One study compared etomidate bolus to high percentage desflurane using brain tissue oxygenation and pH as surrogate markers of brain homeostasis. End tidal desflurane of 9% showed improved physiologic parameters as compared to etomidate during middle cerebral artery occlusion. No evaluation of cognitive function postoperatively or long-term outcomes were studied. Overall this technique is also reasonable and safe but change in outcome is unproven. Several institutions perform extracorporeal circulation and extreme hypothermia as a means of cerebral protection. However, clear evidence of neuroprotective efficacy is lacking.
Subarachnoid lumbar catheters are utilized by some neurovascular surgeons. Aneurysm approach may involve passage through or near one or more cisterns and CSF drainage can aid in visualization of the aneurysm and surrounding structures by allowing for brain relaxation. If this catheter is placed by the anesthesiologist or surgeon, it should be maintained with the care given any other monitor including careful recording of output, precautions to prevent infection such as avoiding contact with bed linens, body fluids and the floor, and securing the manometer safely to prevent accidental damage or detachment. Unintended overdrainage of cerebrospinal fluid from the lumbar catheter can place the patient at risk for cerebral herniation and death. This can potentially be corrected with injection of preservative free saline into the lumbar catheter.
Complications are not uncommon in aneurysm clipping or endovascular coiling. Intraoperative aneurysm rupture can occur in both open surgical and endovascular cases. If this occurs, avoid both hypertension and hypotension through infusions as opposed to bolus injections as swings in hypertension can make aneurysm access more difficult for the surgeon. Blood loss can be significant and rapid and maintenance of preload requires quick replacement of intravenous fluids. Adenosine induced cardiac arrest is used in some centers for vascular control of intra-operative aneurysm rupture or simply for improved surgical visualization of the aneurysm. In the case of intraoperative rupture during endovascular coiling, the patient may become acutely bradycardic and/or hypertensive due to raised intracranial pressure (Cushing reflex). This can be treated with an emergent ventriculostomy for CSF diversion and with hyperosmolar therapy, including hypertonic saline and mannitol.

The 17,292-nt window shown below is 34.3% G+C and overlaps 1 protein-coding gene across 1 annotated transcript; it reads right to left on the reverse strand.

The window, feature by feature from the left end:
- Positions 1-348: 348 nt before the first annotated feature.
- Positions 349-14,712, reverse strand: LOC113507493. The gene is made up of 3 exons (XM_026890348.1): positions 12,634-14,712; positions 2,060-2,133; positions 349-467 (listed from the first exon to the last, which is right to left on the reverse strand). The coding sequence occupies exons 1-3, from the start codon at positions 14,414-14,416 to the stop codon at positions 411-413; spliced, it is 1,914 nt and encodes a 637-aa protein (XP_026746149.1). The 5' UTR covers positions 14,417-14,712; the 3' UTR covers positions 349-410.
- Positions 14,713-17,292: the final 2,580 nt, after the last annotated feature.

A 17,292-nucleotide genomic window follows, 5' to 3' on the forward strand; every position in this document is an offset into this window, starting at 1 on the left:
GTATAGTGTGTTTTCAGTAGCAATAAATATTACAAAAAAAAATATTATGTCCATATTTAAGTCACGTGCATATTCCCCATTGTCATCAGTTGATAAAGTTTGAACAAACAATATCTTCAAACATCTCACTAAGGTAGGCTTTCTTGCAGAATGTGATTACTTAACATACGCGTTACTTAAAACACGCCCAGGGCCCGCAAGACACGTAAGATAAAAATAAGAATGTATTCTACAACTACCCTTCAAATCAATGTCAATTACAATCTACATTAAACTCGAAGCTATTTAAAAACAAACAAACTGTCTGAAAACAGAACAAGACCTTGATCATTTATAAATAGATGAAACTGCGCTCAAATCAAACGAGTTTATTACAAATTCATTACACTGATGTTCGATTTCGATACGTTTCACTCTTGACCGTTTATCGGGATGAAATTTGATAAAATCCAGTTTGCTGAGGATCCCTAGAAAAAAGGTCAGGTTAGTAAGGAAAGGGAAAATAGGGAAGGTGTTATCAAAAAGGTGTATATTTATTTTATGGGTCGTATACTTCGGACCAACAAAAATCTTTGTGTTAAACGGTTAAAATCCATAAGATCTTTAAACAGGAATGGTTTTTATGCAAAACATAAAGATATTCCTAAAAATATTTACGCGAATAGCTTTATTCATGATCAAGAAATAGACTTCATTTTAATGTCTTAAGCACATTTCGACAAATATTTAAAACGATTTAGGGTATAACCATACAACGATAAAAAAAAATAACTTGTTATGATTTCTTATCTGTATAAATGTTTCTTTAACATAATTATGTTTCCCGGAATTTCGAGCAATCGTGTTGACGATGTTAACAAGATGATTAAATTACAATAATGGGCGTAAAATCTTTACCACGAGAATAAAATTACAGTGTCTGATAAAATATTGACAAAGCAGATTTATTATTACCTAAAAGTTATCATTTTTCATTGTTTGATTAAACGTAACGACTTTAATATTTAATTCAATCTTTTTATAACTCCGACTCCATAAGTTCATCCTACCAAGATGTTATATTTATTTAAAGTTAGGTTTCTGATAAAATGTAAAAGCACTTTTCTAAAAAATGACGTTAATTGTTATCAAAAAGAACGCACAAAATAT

Damage to surrounding tissues including ligation of branch arteries, localized edema, or tissue stunning from retraction and approach may not be obvious until a neurologic exam can be obtained postoperatively. Avoid heavy narcotic or benzodiazepine use in an effort obtain an adequate neurologic exam as soon as possible postoperatively. In some instances, the patient will not be safe to extubate and lightening anesthesia to obtain some degree of neurologic exam will be helpful.